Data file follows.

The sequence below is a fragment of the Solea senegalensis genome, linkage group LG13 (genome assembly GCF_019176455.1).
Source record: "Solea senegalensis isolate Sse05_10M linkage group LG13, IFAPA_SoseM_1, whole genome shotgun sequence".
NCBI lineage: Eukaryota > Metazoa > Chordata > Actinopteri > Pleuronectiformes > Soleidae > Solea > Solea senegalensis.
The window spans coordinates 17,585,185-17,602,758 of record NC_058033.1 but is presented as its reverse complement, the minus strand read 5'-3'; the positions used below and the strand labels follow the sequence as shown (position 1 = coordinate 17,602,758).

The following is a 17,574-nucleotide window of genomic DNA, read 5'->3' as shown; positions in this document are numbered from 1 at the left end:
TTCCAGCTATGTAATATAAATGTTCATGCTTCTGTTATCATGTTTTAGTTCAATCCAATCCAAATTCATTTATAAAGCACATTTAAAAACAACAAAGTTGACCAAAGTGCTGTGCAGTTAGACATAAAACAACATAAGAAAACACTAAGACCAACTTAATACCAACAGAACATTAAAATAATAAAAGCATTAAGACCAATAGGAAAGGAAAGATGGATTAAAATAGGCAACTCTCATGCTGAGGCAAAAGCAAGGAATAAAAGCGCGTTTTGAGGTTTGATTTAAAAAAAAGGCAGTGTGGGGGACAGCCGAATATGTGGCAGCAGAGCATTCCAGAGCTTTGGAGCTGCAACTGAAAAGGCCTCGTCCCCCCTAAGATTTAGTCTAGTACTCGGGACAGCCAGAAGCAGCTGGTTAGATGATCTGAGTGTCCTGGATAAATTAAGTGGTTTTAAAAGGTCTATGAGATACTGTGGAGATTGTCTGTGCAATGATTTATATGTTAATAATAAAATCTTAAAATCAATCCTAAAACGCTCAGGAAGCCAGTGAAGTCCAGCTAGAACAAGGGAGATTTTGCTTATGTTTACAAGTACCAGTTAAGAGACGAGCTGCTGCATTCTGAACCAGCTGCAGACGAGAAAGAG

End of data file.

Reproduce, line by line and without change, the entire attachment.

The sequence below is a fragment of the Solea senegalensis genome, linkage group LG13 (genome assembly GCF_019176455.1).
Source record: "Solea senegalensis isolate Sse05_10M linkage group LG13, IFAPA_SoseM_1, whole genome shotgun sequence".
NCBI lineage: Eukaryota > Metazoa > Chordata > Actinopteri > Pleuronectiformes > Soleidae > Solea > Solea senegalensis.
The window spans coordinates 17,585,185-17,602,758 of record NC_058033.1 but is presented as its reverse complement, the minus strand read 5'-3'; the positions used below and the strand labels follow the sequence as shown (position 1 = coordinate 17,602,758).

The following is a 17,574-nucleotide window of genomic DNA, read 5'->3' as shown; positions in this document are numbered from 1 at the left end:
TTCCAGCTATGTAATATAAATGTTCATGCTTCTGTTATCATGTTTTAGTTCAATCCAATCCAAATTCATTTATAAAGCACATTTAAAAACAACAAAGTTGACCAAAGTGCTGTGCAGTTAGACATAAAACAACATAAGAAAACACTAAGACCAACTTAATACCAACAGAACATTAAAATAATAAAAGCATTAAGACCAATAGGAAAGGAAAGATGGATTAAAATAGGCAACTCTCATGCTGAGGCAAAAGCAAGGAATAAAAGCGCGTTTTGAGGTTTGATTTAAAAAAAAGGCAGTGTGGGGGACAGCCGAATATGTGGCAGCAGAGCATTCCAGAGCTTTGGAGCTGCAACTGAAAAGGCCTCGTCCCCCCTAAGATTTAGTCTAGTACTCGGGACAGCCAGAAGCAGCTGGTTAGATGATCTGAGTGTCCTGGATAAATTAAGTGGTTTTAAAAGGTCTATGAGATACTGTGGAGATTGTCTGTGCAATGATTTATATGTTAATAATAAAATCTTAAAATCAATCCTAAAACGCTCAGGAAGCCAGTGAAGTCCAGCTAGAACAAGGGAGATTTTGCTTATGTTTACAAGTACCAGTTAAGAGACGAGCTGCTGCATTCTGAACCAGCTGCAGACGAGAAAGAG